So is there ANYTHING good about this movie!? I mean… I guess Blake Lively is doing alright with the role she’s given even if her character is in the absolute wrong movie, and Jude Law is always good in whatever he does. There are a few flashes of self-awareness that feel a bit forced but certainly lends a shade of gray to an otherwise straightforward moral through line. Uh… the action is fine I guess? It’s far from the first film to use claustrophobic camera shots while lots of action is going on around it, but the car chase about halfway through the movie did catch my interest at a point in the film I was ready to fall asleep, so there’s that at least. It looks pretty, it’s got a decent score (though some odd soundtrack choices that indicate levity despite the film having none), and there’s no real incompetence in how it’s put together, but it’s ultimately a whole lot of effort for something that just doesn’t work in any meaningful way.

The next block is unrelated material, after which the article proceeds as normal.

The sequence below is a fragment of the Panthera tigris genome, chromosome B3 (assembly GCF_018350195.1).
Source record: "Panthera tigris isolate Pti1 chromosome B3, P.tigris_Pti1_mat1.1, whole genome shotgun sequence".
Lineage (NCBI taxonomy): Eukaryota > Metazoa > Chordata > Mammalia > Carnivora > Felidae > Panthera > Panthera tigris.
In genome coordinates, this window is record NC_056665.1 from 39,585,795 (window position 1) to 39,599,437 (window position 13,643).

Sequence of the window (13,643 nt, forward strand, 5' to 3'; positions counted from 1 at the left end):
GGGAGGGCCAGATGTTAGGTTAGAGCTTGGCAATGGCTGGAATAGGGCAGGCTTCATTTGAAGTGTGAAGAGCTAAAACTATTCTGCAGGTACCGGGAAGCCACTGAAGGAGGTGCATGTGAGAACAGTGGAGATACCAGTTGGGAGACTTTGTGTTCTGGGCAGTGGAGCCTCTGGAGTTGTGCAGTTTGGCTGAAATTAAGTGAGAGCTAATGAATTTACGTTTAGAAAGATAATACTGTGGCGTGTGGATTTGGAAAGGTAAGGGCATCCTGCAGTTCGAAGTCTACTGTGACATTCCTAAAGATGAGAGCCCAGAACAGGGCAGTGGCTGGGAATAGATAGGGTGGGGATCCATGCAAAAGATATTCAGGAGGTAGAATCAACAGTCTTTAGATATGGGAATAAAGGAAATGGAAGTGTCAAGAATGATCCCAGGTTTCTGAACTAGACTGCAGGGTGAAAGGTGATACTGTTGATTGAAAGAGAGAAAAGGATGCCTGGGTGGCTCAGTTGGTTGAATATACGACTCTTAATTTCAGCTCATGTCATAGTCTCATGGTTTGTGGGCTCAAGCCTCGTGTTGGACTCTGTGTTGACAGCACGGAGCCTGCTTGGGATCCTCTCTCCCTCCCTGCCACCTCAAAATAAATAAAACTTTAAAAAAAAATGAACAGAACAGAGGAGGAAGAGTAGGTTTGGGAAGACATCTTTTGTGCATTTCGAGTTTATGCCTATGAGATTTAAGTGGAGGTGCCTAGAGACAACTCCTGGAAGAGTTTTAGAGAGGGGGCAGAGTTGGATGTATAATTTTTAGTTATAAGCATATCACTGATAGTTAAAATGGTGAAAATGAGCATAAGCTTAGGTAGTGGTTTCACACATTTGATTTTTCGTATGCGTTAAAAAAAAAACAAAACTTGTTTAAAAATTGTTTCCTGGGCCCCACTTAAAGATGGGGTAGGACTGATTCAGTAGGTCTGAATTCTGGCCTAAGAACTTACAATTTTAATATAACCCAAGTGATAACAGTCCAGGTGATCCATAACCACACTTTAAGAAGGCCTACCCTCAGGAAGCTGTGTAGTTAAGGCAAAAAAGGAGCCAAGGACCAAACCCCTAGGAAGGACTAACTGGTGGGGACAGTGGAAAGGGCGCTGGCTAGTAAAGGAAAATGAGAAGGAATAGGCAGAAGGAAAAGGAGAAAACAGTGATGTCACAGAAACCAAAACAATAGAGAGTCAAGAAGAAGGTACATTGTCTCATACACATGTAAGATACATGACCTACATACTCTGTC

As much as I didn’t enjoy watching this movie, there’s just not enough to it for me to truly hate it like Red Sparrow or some of the more abrasive films I see in this vein. It has its moments where the action works and I can point to a few moments where it feels like they MIGHT understand what they’re doing, but beyond any of the issues I have with this film, it’s simply way too boring to recommend to anyone. I’d tell you not to see this in theaters, but chances are you already haven’t as this thing is making record low numbers at the box office, but don’t even see it when it gets a home release. When there are SO many better movies to choose from like The Girl in the Spider’s Web or the latter Mission Impossible films, there’s just nothing this movie does that’s unique or interesting enough to warrant seeing it instead of watching anything else. EON has had a rough go of it lately with Skyfall being their peak eight years ago, and if this film is any indication of where they plan on taking James Bond going forward, then maybe we should give Columbia Pictures or Warner Bros another crack at it. Heck, just give it to Rare and see what THEY come up with! Sure they’ve never made a movie and their track record is spottier than most, but I’ll take it over this movie!